Arctic P8 Max Review

Test setup and results …

Before we get to the bare figures, let’s first take a look at the components used to make the P8 Max rotate.

The test system for measuring and checking the speed and volume consisted of the following components:

Motherboard ASRock B660 Steel Legend
SSD Samsung Evo 750 250GB
CPU Intel Core i7-12700K
RAM 2x 8GB DDR4 Crucial Ballistix MAX 4400
PSU Antec HCG 750W Bronze
Graphics card PowerColor Red Devil RX 6750 XT Graphics card
Case Thermaltake The Tower 500
Cooler Custom water cooling
Operating system Linux Mint 21.2

In order to evaluate the volume in a practical context, we then installed the P8 Max in an HTPC with Intel Core i3-12100 and ASRock Z790 PG-ITX/TB4.

PWM Regulation …

As already announced on the packaging, the P8 Max fans have a 0dB mode, which means that the fans stand still at a PWM setting below 5% and therefore work or rest silently.

We were able to reproduce the feature on our ASRock B660 Steel Legend without any problems. It is interesting to note that our sample only starts turning at 10% in PWM mode. Here it runs constantly at a good 410 rpm. If you then turn the fan speed down, we were able to measure a minimum speed of 200 rpm (which corresponds to 7%). The P8 Max was also able to run at 6%, although the speed could no longer be read out. It should also be noted here that the P8 Max operates evenly in all ranges and there are hardly any measurable speed fluctuations. Under full load, we were able to measure a good 4838 rpm free-standing. Although this does not quite correspond to the specified 5000 rpm, it is within the tolerance range.

Before we check off the topic of PWM control, we sent the P8 Max to the performance test bench again. As we can see here, the P8 Max works like Swiss clockwork. The speed adapts almost linearly to the applied voltage.

Volume …

We measure the volume at a distance of 50 cm from the front of the open housing, with all other fans in the test system switched off. The measurement starts with the fan switched off and a measurement is taken every 10% PWM. This lasts 30 seconds and the average value is measured in dBA. Before we evaluate this, we can first take a look at the pure figures.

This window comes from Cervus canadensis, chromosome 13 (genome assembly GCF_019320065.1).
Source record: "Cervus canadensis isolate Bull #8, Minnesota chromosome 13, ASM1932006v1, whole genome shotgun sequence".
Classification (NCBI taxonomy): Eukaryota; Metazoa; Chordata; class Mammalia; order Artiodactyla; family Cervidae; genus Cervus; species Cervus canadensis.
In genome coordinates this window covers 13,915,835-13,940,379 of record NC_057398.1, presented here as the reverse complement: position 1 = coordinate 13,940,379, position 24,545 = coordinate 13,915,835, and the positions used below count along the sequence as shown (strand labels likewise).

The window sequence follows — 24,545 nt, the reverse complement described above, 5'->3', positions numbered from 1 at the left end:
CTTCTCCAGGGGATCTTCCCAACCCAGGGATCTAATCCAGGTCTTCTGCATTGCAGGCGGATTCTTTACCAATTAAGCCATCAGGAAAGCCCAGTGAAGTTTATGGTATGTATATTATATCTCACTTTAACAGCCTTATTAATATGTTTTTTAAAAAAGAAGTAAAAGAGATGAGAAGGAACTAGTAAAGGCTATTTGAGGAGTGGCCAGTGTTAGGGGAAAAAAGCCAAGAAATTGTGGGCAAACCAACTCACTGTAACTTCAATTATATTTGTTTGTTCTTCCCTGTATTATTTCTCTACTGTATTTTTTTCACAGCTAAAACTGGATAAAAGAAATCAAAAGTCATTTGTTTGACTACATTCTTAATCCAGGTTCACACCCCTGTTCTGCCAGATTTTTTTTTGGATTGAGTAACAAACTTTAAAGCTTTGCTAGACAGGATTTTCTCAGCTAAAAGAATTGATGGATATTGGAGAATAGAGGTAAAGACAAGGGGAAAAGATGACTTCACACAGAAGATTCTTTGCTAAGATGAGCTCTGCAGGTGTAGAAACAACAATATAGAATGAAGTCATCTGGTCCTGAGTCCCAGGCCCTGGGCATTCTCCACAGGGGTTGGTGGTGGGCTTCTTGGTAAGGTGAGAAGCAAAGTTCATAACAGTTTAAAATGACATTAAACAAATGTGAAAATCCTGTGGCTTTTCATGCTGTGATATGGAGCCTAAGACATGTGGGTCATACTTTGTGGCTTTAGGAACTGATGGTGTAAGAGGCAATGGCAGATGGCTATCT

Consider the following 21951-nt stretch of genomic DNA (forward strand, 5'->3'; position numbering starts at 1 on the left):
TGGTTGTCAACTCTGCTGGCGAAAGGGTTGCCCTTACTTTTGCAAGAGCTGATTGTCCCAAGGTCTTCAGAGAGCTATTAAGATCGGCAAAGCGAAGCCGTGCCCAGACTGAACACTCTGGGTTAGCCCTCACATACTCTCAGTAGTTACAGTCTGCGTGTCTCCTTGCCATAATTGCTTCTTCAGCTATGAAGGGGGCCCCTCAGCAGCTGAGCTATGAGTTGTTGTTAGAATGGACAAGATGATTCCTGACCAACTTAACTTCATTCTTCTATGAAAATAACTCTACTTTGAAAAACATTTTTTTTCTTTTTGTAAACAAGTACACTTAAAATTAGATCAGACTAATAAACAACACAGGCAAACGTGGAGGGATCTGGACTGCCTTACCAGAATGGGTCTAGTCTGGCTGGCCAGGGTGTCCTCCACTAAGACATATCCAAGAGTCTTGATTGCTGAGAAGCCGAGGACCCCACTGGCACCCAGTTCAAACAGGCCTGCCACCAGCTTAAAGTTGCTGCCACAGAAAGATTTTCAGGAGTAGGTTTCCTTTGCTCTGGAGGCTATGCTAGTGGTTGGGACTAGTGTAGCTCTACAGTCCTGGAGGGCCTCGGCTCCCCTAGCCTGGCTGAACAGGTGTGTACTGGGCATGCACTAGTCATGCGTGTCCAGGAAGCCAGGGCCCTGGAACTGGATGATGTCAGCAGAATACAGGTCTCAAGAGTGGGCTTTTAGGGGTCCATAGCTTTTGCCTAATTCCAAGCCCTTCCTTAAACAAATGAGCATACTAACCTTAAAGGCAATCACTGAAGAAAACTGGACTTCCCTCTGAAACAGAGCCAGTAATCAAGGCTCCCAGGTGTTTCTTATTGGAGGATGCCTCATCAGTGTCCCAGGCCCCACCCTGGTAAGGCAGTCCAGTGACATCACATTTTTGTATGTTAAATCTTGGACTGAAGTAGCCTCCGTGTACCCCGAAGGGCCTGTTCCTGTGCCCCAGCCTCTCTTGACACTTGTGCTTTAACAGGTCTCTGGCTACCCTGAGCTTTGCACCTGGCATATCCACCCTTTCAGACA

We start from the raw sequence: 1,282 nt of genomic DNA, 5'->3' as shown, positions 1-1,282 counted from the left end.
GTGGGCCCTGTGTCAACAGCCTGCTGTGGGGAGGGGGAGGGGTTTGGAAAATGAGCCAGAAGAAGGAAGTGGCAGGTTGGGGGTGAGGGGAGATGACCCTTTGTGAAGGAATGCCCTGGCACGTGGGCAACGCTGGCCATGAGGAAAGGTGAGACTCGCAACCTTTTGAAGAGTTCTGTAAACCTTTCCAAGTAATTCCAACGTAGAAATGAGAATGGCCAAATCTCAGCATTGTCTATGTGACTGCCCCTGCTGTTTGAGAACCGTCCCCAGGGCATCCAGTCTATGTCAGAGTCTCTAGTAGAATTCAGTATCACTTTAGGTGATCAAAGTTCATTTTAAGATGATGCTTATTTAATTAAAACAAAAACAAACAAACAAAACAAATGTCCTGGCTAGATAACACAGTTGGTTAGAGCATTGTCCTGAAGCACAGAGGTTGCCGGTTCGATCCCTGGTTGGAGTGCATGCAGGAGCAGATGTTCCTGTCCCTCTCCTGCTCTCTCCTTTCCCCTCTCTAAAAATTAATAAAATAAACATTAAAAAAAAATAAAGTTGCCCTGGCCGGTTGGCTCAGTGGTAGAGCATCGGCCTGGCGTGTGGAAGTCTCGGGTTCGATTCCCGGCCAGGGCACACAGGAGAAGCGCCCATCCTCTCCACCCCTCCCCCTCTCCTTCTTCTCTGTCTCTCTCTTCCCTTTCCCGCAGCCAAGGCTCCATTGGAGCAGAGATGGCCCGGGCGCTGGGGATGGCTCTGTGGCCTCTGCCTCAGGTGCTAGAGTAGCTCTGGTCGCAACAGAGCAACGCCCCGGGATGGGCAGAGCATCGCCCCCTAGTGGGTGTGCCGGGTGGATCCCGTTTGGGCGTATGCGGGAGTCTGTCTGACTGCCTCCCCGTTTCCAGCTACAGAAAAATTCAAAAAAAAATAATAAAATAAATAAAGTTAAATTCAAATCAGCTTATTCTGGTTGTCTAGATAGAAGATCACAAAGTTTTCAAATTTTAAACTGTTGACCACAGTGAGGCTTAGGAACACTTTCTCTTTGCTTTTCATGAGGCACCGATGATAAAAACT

PWM Speed Volume
0% 0 rpm 36dBA
10% 400 rpm 36dBA
20% 1060 rpm 36dBA
30% 1650 rpm 36dBA
40% 2240 rpm 36dBA
50% 2760 rpm 38dBA
60% 3280 rpm 39dBA
70% 3700 rpm 40dBA
80% 4100 rpm 41dBA
90% 4450 rpm 42dBA
100% 4821 rpm 43dBA

Numbers and measuring devices are one thing, subjective impressions are another. However, as you can already guess from the measured values, the P8 Max is indistinguishable from the ambient noise in the open housing up to a good 2300 rpm, at least not for our measuring device. However, the P8 Max was actually only silent or inaudible up to approx. 1650 rpm, after which it slowly began to make itself heard. It is only really audible from approx. 2700 rpm and loud from approx. 3700 rpm.

Basically, however, we can say that the individual case must always be considered here. Depending on what kind of case you have, whether it is insulated or not and even the ambient noise play a role. We were able to “observe” this all too well after we had installed the P8 Max in the HTPC case. Here we couldn’t even hear the fan up to 3000 rpm, as the normal background noise in the living room was simply louder than in the office.

Arctic P8 Max Result and general impression …